Working with local communities to improve water services in rural Uganda

Rurangara community discussion about the scheme

The International Water Security Network has been conducting water research in Kisoro, Uganda for several years, with a focus on the water quality and structural integrity of rainwater harvesting tanks. During this time, there had been many discussions with community leaders and representatives of the local WATSAN (water and sanitation) Programme about the construction of a gravity flow scheme in the nearby area of Gitovu.

In 2019, funding for this was secured through the Global Challenges Research Fund and the Lloyd’s Register Foundation on the premise that this scheme could provide both water services and a platform for research into socio-technologies of water in remote, underserved communities.

In early November, two field survey visits were undertaken in the villages of Rurangara, Gitovu, Bugara and Gatera, which will be supplied by the scheme. Team members included Eng. Mberwa Cranmer (Kisoro District Water Officer), Mr. Christopher Ruzaza (Diocese of Muhabura WATSAN Programme Coordinator), Rev. Christopher Kizza Habyara (Archdeacon of Gitovu) and Alex Musabyi (WATSAN Programme Field Officer). These visits, which included community meetings, had several key objectives:

  • Sensitizing the community to the project that will be implemented in their villages, including around land issues, and discussing their responsibilities.
  • Securing the permission of the communities to allow the technical field survey team involved in design and development to have access to the homes and gardens of the residents as they undertake the work.
  • Listening to feedback from people about the project, especially from the village of Rurangara where the water sources are located.
  • Determining the quantity of water to be tapped and collected from Nyarutembe water sources in Rurangara (located at higher elevations above the main village centres).
Gitovu and Gatera communities discussing water needs

Sixty people attended the first community meeting at the Karere Center in Rurangara community. Some owners of the land around the water source had wanted to be given some money to compensate for the inconvenience of access works, and other residents were keen to ensure the existing spring was not affected by the new scheme. Some suggested that if the water also supplies the Gitovu Compassion Project, that Project should enrol more people from Rurangara.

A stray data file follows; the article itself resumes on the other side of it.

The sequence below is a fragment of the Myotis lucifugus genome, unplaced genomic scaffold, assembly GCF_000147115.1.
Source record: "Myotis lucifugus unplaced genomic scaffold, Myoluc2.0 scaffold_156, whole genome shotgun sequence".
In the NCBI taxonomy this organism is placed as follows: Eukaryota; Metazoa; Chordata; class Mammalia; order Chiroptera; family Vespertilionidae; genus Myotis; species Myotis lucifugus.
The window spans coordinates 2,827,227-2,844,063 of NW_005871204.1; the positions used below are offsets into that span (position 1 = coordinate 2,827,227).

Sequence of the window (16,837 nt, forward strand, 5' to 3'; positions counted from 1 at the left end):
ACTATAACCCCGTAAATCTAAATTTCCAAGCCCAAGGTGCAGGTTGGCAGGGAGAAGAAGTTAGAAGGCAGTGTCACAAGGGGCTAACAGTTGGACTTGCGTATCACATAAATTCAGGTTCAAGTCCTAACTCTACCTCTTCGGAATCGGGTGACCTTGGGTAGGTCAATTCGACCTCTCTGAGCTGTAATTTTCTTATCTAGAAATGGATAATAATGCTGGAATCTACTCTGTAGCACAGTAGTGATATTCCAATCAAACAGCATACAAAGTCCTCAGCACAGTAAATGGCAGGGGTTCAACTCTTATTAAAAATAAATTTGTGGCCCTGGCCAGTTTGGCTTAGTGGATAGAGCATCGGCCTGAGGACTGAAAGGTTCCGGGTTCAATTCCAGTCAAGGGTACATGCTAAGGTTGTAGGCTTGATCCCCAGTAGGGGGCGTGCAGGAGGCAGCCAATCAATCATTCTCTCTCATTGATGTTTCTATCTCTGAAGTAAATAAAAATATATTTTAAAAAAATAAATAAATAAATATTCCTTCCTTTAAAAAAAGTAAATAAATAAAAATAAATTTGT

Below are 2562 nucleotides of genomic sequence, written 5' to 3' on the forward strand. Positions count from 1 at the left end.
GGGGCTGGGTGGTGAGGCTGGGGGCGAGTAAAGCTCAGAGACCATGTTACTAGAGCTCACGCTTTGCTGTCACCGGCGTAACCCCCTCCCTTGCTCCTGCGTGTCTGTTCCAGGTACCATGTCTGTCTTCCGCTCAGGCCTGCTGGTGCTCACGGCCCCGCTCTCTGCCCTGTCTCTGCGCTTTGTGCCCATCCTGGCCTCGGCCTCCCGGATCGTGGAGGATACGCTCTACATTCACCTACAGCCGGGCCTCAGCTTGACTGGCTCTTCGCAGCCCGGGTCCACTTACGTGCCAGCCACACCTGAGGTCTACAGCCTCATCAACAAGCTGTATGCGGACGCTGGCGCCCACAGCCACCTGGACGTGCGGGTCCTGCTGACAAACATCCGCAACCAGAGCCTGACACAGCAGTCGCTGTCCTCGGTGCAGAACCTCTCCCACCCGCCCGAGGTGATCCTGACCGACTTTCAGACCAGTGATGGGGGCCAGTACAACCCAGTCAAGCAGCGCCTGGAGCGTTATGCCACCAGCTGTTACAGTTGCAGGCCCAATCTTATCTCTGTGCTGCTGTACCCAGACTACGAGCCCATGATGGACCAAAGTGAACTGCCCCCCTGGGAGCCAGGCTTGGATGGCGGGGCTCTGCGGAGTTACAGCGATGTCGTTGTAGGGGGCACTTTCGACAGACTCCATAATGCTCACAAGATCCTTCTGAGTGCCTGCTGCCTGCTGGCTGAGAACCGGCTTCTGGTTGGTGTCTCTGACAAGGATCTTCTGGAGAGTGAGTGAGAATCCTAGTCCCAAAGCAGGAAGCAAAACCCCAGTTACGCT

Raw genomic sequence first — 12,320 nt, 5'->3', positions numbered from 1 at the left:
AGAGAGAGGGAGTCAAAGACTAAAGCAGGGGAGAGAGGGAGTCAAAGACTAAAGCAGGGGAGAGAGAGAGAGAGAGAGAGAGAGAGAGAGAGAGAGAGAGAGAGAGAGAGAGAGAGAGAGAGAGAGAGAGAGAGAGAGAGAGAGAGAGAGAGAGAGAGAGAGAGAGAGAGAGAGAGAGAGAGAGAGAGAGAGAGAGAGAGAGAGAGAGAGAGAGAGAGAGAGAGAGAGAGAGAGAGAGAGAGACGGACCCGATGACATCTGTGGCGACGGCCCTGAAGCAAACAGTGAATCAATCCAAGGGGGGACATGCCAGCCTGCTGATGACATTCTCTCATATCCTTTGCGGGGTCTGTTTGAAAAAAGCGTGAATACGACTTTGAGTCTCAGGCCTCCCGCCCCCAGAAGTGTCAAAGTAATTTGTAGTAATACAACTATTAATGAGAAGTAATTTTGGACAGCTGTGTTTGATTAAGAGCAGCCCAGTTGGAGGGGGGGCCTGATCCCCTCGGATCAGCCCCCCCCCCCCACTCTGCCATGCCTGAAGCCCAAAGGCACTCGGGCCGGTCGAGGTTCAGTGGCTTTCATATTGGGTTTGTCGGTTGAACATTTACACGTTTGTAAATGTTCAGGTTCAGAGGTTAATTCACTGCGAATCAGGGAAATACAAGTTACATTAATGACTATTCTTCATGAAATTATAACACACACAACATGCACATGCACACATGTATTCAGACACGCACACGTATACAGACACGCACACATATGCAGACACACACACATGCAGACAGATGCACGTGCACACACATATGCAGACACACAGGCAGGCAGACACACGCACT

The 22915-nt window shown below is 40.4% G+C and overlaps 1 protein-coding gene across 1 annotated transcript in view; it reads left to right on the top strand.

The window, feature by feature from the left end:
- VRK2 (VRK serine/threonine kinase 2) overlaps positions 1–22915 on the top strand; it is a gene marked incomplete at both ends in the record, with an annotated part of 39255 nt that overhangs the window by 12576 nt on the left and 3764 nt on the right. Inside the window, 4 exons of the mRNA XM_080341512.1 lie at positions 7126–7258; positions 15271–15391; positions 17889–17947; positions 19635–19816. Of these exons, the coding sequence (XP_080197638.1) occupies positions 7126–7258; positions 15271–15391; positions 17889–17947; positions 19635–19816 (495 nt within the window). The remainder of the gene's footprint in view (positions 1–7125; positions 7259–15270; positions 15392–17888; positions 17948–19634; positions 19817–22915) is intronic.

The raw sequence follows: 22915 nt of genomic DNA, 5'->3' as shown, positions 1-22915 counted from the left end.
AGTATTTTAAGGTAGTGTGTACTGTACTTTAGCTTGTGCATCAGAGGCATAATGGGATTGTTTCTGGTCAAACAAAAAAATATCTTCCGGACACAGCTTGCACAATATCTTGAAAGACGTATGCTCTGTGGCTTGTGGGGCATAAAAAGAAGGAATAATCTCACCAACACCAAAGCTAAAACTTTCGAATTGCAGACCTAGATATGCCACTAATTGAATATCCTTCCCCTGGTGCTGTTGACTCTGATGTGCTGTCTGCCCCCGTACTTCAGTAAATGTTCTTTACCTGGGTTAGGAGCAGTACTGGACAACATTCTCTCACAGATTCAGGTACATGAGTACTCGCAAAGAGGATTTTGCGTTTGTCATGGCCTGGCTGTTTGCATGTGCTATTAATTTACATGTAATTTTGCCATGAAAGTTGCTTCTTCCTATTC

Eighty local residents took part in the meeting at Gitovu Church of Uganda (where the communities of Gitovu, Gatera and Bugara converge). They were willing to offer the necessary support in the implementation of the scheme, in part because of their high demand for water.

Alex Musabyi with a volunteer, taking flow measurements of the
lower water source

There are two water sources in Nyarutembe. The flow rate of water from the lower source, a government protected spring utilized by the Rurangara community, is around 5.4 seconds per litre. This means 16,000 litres can be collected in 24 hours but this is not enough to supply the 2,280 people who live in the three villages. At the World Health Organization standard of 15 litres per person per day, 34,200 litres would be needed every day. Therefore, two water sources would be required.

The upper Nyarutembe source was partly captured by one community member who constructed a water collection box and laid underground HDP pipes to supply a plastic tank reservoir at his home, as well as two homesteads in the neighbourhood. The amount that flows through his compound is similar to the volume from the lower Nyarutembe spring.

Therefore, the Diocese of Muhabura, the Kisoro district water department and communities near Gitovu that will benefit from this scheme need to negotiate with the constructor of the private supply from Nyarutembe and the chairman of Rurangara village where the two springs are located so as to allow for the capture of enough flow from both springs to adequately cater for the population to be served. Property owners along the proposed pipe runs are willing to allow works to take place.

Once everything is in place, the project managers will undertake community meetings to sign agreements of consent with land owners where small reservoirs (for break of pressure and localised supply points) will be situated along the pipe runs towards final destinations around lower elevations of Gitovu. The Diocese will procure and deliver materials for the gravity flow scheme development and ensure works are undertaken to completion. Water user committees will be trained before final commissioning and handover of the completed scheme to beneficiary communities.